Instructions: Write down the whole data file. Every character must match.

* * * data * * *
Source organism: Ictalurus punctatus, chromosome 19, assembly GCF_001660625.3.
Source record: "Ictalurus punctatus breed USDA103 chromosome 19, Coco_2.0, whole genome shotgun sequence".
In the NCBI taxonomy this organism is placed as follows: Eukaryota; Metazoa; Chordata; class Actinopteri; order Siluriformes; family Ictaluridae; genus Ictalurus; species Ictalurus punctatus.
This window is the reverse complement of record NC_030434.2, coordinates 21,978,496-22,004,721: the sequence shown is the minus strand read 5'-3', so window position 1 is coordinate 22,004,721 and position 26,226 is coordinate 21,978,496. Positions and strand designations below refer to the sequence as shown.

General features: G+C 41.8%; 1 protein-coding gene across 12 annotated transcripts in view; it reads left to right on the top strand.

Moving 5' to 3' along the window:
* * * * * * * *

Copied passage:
Source organism: Ictalurus punctatus, chromosome 19, assembly GCF_001660625.3.
Source record: "Ictalurus punctatus breed USDA103 chromosome 19, Coco_2.0, whole genome shotgun sequence".
In the NCBI taxonomy this organism is placed as follows: Eukaryota; Metazoa; Chordata; class Actinopteri; order Siluriformes; family Ictaluridae; genus Ictalurus; species Ictalurus punctatus.
This window is the reverse complement of record NC_030434.2, coordinates 21,978,496-22,004,721: the sequence shown is the minus strand read 5'-3', so window position 1 is coordinate 22,004,721 and position 26,226 is coordinate 21,978,496. Positions and strand designations below refer to the sequence as shown.

General features: G+C 41.8%; 1 protein-coding gene across 12 annotated transcripts in view; it reads left to right on the top strand.

Moving 5' to 3' along the window: